I choose to believe it is a testament to my friendly and seemingly innocent demeanor that I managed to avoid offending an extremely nice gentleman. (I hope.) I should also credit my lifelong aura of “niceness” (something I usually bemoan) and his good nature.
The gentleman - a salesman at Staples - was assisting me in finding a power adapter and cover for my new Kindle. The power adapter? No problem. But the availability of covers to fit my particular Kindle was limited. As we leaned forward gazing at the selection in the small display area, we were so close our heads almost touched.
Taking one of the covers off a metal rung, he held it out for my inspection. “How about this one?”
I gave it a brief glance, resumed looking at the display and announced, “I don’t like the colour black.” As soon as the words were out of my mouth, I froze - mortified.
He was black.
Up to this point, we’d had been engaging in a friendly chat about e-readers & other book related topics. There was now compete and utter silence. Which lasted only a matter of seconds but which seemed much, much longer.
I didn’t dare look at him to gauge his reaction to my thoughtless & offensive (although unintentionally so) remark. Nor did I apologise or attempt an explanation for fear of making an awkward situation even more so. Instead, in an effort to rectify my social faux pas, I committed yet another one. “But I do like brown.”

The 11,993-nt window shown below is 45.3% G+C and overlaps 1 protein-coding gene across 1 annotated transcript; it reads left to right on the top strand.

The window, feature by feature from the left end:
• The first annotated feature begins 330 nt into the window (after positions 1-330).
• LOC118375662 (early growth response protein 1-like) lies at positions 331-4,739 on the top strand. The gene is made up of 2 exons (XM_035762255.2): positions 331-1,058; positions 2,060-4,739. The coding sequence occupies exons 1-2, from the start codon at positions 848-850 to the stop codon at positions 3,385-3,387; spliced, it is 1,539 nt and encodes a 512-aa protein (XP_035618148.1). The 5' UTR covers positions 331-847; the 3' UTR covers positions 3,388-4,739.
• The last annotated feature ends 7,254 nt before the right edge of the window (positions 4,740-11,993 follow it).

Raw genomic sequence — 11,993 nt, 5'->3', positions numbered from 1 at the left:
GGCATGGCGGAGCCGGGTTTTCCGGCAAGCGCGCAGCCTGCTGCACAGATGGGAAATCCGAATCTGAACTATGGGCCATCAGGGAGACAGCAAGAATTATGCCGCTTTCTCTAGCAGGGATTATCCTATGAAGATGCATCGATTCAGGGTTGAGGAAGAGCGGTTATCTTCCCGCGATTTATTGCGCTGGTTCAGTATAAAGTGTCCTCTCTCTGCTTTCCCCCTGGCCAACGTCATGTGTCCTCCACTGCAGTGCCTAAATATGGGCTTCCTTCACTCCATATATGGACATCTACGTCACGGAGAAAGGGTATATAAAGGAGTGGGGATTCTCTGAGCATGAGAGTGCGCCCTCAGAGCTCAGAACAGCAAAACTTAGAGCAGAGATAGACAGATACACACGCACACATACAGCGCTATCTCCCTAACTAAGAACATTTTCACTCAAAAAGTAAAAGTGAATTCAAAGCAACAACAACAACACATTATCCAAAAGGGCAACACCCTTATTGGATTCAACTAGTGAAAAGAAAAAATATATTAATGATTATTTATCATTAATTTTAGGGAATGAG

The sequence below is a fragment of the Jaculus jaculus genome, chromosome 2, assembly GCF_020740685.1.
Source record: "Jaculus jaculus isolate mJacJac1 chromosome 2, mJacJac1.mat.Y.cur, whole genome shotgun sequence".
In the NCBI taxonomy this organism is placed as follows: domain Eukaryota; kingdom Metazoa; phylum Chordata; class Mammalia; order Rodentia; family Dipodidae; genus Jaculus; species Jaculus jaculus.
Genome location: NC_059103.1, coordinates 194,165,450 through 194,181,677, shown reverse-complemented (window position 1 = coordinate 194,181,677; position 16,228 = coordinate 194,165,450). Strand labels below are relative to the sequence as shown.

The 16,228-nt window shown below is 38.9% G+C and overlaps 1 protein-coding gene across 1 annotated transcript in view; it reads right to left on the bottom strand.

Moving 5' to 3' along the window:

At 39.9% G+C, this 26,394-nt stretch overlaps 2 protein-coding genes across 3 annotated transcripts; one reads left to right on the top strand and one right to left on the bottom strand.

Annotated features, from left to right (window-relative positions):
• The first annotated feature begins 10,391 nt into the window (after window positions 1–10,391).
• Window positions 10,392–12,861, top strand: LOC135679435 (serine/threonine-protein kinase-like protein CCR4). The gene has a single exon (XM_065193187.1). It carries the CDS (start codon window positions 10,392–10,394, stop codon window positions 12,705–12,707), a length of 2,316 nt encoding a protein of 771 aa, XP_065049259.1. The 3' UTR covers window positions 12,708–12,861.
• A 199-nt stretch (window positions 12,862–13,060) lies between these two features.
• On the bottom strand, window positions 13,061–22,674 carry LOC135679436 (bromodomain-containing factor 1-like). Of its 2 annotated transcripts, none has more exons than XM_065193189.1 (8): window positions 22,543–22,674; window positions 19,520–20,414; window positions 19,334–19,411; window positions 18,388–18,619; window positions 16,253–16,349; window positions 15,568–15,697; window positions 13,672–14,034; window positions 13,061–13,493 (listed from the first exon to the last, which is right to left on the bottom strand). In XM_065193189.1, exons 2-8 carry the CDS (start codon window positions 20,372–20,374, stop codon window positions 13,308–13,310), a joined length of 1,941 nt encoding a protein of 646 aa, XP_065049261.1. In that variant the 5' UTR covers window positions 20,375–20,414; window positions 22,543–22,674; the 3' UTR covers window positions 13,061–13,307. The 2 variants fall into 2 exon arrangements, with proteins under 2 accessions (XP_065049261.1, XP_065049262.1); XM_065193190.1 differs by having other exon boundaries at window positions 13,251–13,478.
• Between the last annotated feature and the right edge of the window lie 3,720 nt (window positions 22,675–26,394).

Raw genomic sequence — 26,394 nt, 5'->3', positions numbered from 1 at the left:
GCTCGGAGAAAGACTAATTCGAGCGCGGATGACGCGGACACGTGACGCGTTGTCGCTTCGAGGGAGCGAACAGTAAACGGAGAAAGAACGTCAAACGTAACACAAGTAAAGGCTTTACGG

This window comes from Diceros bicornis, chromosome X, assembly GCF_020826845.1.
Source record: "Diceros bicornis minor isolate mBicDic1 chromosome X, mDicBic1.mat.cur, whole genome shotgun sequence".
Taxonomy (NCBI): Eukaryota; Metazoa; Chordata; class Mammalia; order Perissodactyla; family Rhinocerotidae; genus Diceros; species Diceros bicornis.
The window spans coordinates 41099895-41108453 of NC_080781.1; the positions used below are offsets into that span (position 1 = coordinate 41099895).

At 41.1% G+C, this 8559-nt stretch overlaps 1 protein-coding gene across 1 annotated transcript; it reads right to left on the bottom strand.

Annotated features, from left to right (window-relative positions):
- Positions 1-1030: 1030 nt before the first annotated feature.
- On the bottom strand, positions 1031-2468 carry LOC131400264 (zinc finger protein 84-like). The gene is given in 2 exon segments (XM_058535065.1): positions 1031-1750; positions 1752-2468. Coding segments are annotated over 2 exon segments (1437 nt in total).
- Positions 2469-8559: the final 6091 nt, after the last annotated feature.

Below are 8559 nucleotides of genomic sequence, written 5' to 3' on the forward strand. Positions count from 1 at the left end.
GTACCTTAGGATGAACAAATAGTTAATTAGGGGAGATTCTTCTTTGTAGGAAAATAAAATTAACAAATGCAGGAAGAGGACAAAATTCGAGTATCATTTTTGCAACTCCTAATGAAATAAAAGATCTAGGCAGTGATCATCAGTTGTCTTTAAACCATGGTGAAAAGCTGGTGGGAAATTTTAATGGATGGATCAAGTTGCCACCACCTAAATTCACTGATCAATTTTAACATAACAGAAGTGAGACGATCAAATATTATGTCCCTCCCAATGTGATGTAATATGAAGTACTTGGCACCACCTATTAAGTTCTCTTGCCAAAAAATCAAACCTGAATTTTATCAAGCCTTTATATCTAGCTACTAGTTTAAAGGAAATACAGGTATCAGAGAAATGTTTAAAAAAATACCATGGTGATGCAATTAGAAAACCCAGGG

I bought the black cover. It fit. And it looks very nice.
To my amazement, he walked with me to the cashier’s desk, carrying the adapter. Which I was quite capable of carrying myself. And he resumed our friendly chat – stayed with me while I paid for my purchases.
He chose to overlook (forgive?) my stupid, stupid, stupid remarks. Or perhaps he never even noticed my insensitivity? I wish…
I still cringe thinking of the encounter. And while I didn’t apologise then, I’m offering an apology now. For all the good that does…
Worse yet? (Well, it can’t be worse than what I did.) I can’t be certain or guarantee I won’t do such a thing again. How does one censor a lifelong tendency to be friendly, chatty and unguarded? I suppose I could always restrict myself to “yes” or “no” and “please” and “thank you” responses when talking with strangers.
photo credit: goggle images